Novartis has released updated data on its BCR-ABL1 inhibitor, Scemblix (asciminib), which received accelerated approval from the FDA for the treatment of chronic myeloid leukaemia (CML) patients resistant or intolerant to two prior therapies in October this year. The 48-week update from the Phase III ASCEMBL trial was recently presented at the 63rd American Society for Hematology annual meeting. It showed a continued improvement over Pfizer’s second-generation tyrosine kinase inhibitor Bosulif (bosutinib), with over double the number of patients in the Scemblix arm achieving a major molecular response (29.3% versus 13.2% for patients in the Bosulif arm). Patients receiving Scemblix also experienced fewer adverse events than those receiving Bosulif (7.1% versus 25%).
Scemblix marks the first new therapy approval for patients with CML since Takeda/Incyte’s Iclusig (ponatinib) entered the market in 2012 and it is the first agent to target the ABL myristoyl pocket, differentiating it from other marketed drugs. The toxicity profile is also of particular interest. Alongside Iclusig, Scemblix is now the second drug approved for use in patients with T315I mutations. These patients generally have poor prognoses and prior to Iclusig’s approval had no therapeutic options other than stem cell transplant. However, though highly potent, Iclusig has struggled with a side-effect profile that includes a heightened risk of cardiovascular adverse events. Although some risk may be mitigated by dose reduction in responding patients, as per the OPTIC study, this still precludes many patients from taking this drug unless absolutely necessary. Should the adverse event profile of Scemblix prove to be as good as the initial results suggest, Scemblix is likely to see significant sales in the third line of treatment.
However, Novartis has aspirations for Scemblix beyond third-line use, and currently has multiple trials underway examining Scemblix’s efficacy in treatment-naïve patients. This patient group will be tougher to penetrate, with generic versions of first-generation inhibitor Gleevec (imatinib) available. Many patients are started on Gleevec or generic imatinib already, with both the overall cost of therapy and the greater tolerability associated with imatinib strongly influencing prescribing patterns. The patent expiries of other marketed agents in the near term will also complicate the situation.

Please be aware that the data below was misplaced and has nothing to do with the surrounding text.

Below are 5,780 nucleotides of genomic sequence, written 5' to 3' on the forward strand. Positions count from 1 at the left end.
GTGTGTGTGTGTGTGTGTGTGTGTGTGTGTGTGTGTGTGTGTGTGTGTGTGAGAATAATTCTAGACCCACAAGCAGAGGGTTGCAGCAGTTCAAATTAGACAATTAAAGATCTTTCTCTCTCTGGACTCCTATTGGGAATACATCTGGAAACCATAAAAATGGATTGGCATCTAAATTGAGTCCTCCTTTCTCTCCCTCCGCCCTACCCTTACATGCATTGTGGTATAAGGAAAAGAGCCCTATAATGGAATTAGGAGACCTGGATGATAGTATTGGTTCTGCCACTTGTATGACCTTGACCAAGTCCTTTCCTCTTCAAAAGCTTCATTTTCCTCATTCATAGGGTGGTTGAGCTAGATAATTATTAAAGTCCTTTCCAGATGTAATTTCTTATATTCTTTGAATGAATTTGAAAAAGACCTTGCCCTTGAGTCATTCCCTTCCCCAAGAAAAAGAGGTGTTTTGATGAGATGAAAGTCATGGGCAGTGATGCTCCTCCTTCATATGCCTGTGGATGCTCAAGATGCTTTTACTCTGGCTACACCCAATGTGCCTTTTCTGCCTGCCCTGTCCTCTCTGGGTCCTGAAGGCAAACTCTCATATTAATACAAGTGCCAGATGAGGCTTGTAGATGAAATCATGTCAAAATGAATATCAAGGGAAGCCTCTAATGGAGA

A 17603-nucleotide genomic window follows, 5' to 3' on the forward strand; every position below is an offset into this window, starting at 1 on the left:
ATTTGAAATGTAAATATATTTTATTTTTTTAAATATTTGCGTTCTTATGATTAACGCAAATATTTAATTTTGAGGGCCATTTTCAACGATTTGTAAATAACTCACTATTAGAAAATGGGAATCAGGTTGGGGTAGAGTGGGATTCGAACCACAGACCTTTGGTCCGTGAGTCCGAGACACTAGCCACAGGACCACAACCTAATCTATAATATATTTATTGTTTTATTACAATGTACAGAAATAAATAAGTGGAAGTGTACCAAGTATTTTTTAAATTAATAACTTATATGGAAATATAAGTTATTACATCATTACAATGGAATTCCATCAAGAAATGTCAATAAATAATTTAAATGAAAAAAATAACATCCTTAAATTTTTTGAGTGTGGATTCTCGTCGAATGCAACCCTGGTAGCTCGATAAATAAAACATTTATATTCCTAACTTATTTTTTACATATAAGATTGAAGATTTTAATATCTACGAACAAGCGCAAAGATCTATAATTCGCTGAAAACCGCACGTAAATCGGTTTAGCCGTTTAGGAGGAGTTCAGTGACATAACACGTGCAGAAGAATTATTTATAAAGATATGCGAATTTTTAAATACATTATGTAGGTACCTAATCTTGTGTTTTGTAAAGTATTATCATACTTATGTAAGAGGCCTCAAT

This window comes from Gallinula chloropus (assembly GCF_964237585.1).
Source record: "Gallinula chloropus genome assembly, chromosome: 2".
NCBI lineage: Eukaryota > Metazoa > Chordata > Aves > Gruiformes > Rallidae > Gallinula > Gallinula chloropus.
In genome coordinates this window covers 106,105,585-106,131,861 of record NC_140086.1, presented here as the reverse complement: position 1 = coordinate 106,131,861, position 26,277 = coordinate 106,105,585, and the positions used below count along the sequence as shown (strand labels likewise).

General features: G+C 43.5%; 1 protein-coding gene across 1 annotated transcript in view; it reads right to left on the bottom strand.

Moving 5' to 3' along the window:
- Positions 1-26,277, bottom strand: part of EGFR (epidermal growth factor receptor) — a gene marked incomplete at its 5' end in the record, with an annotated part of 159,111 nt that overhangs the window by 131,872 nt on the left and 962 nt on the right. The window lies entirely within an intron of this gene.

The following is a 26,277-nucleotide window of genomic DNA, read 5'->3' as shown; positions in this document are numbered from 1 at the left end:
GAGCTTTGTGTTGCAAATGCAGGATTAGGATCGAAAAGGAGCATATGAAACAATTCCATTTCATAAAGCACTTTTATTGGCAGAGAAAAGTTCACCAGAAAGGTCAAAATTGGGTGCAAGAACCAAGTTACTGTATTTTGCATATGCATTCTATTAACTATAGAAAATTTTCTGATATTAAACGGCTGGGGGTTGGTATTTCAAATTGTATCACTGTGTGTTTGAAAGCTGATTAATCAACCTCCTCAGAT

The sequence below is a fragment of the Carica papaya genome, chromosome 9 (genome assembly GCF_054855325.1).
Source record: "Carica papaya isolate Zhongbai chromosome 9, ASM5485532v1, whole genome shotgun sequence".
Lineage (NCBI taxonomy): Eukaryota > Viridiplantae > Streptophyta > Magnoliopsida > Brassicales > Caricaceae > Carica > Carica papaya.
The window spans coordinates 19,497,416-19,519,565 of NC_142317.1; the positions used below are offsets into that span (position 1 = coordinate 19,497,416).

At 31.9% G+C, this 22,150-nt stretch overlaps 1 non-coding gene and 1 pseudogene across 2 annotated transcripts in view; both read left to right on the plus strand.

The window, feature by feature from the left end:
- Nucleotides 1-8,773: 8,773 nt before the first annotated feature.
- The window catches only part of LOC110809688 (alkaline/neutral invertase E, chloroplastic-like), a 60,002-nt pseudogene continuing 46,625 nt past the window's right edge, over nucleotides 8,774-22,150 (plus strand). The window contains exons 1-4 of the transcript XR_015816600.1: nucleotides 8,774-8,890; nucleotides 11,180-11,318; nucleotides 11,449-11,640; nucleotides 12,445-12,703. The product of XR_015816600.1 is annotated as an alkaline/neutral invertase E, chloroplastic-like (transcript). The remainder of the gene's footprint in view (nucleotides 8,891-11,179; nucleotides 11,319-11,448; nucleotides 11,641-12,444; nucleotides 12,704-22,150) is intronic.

One aspect that could work in Novartis’ favour is the higher percentage of patients achieving deep molecular responses on Scemblix than on Bosulif (10.8% and 7.6% versus 3.9% and 1.3% for patients achieving deep molecular responses, termed MR4 or MR4.5, respectively). In recent years, there has been an increased focus on the quality of life for CML patients and multiple trials have examined the utility of therapy discontinuation in patients who have been in deep molecular response for several years. To be considered for this, patients must have achieved MR4 or MR4.5 (these describe 4 and 4.5 log reductions in BCR-ABL1 levels). Second-generation inhibitors successfully competed with Gleevec and subsequently generic imatinib, in part due to their greater efficacy in eliciting deep molecular responses in patients despite the fact that overall survival is not significantly different between Gleevec and second-generation inhibitors. Should Scemblix’s advantage over second-generation inhibitors in terms of deep molecular responses hold up in the first line, combined with a potentially easier-to-manage side effect profile, Scemblix could become the next blockbuster drug in the CML market. Accordingly, GlobalData estimates sales of $893.4m in the US by 2030.